Remember back in 2000 when the Republicanists belittled elderly (and minority) voters, claiming that 'if they failed to fill out their ballots correctly, and failed to follow the simple voting rules, then they're idiots and their votes shouldn't be counted'? They made the case over and over again, cynically, of course, because it would mean that, even though more voters had intended to vote for Al Gore than George W. Bush (and actually did [PDF], had they bothered to count them all) Bush should still be allowed to "win" the Presidency.
Well, as we've had to say so many times during our previous coverage of the GOP flip-floppery that is the election contest of former Senator Norm Coleman against Al Franken in MN: that was then and this is now.
At right, take a look at the short, approximately 1-minute video of Coleman (and FL 2000 Bush v. Gore) attorney Ben Ginsberg, trying to keep a straight face in a presser after his team argued today that yet another cherry-picked voter/witness whose absentee ballot was legitimately rejected --- in this case because she failed to sign the ballot --- should have her vote counted anyway.
Like we said, that was then and this now. So never mind that whole "voter fraud" argument. Not useful today for the GOP opportunists. And now, while I'll try to stay out of the deep weeds tonight on today's proceedings at the Coleman/Franken circus (you're welcome), Nate Silver at FiveThirtyEight.com argues convincingly --- based on fairly reliable reads of usually-predictable WSJ and other Wingnut Tea Leaves --- that Team Coleman may ultimately be angling for a do-over. That is, a re-vote for the entire election.
He may be right. Though there may be another plan, even though admittedly, the Coleman campaign is largely making all of this up as they go along, and any or all of the following guesswork may end up being their "strategy"...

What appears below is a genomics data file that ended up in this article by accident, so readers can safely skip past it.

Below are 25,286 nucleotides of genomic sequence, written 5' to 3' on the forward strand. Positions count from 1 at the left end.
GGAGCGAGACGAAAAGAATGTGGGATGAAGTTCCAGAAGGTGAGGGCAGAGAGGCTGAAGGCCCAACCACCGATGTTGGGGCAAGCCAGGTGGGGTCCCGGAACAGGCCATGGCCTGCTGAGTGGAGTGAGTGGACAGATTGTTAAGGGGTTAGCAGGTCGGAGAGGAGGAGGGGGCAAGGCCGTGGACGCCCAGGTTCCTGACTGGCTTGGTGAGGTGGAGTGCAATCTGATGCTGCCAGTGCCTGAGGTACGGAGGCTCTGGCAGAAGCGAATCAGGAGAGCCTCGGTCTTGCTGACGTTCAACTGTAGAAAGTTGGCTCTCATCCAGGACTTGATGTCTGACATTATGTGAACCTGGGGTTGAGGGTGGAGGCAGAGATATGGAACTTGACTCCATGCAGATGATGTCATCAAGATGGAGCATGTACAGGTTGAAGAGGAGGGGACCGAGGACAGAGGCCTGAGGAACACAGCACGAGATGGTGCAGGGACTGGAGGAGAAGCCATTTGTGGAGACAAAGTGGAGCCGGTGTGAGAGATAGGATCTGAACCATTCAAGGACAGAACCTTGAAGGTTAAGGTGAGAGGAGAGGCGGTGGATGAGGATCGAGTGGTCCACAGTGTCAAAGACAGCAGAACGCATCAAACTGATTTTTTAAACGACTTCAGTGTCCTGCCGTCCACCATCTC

"Norm Coleman's goal might not be to pull ahead of Al Franken outright," via the election contest, Silver suggests, "but rather to create enough confusion and uncertainty around the outcome of the recount that the Senate calls for a re-vote in Minnesota, as it did in the New Hampshire Senate Race of 1974."
Given a few more carefully placed articles that Silver noticed, "suggests that these are the preferred talking points of the Coleman campaign --- talking points which evidently involve planting the seed of a re-vote in the public's head." (Cue Hannity for tomorrow, especially since Rush is on vacation this week.)
The strategy seems like a very long shot to me, but so was it when Ginsberg and friends went to SCOTUS in 2000 to ask their friends to keep everybody from counting anybody's vote in FL, on the basis that counting any of them, would somehow disenfranchise all of them. Or some absurd nonsense that we all sat around and allowed to pass for "democracy" way back when.
The shameless WSJ whackos (Hi, John Fund!) will undoubtedly make whatever case they need in order to support their GOP buddies ambitions, democracy and Constitution-be-damned. But, as the ultimate decision to declare the seat "vacant" --- and thus, force a new special election --- would belong to a Democratic majority in the U.S. Senate, a better chance for Coleman may lie in the federal issues being raised, "over and over," by his legal team, as AP notes, based on the U.S. Constitution's equal protection clause.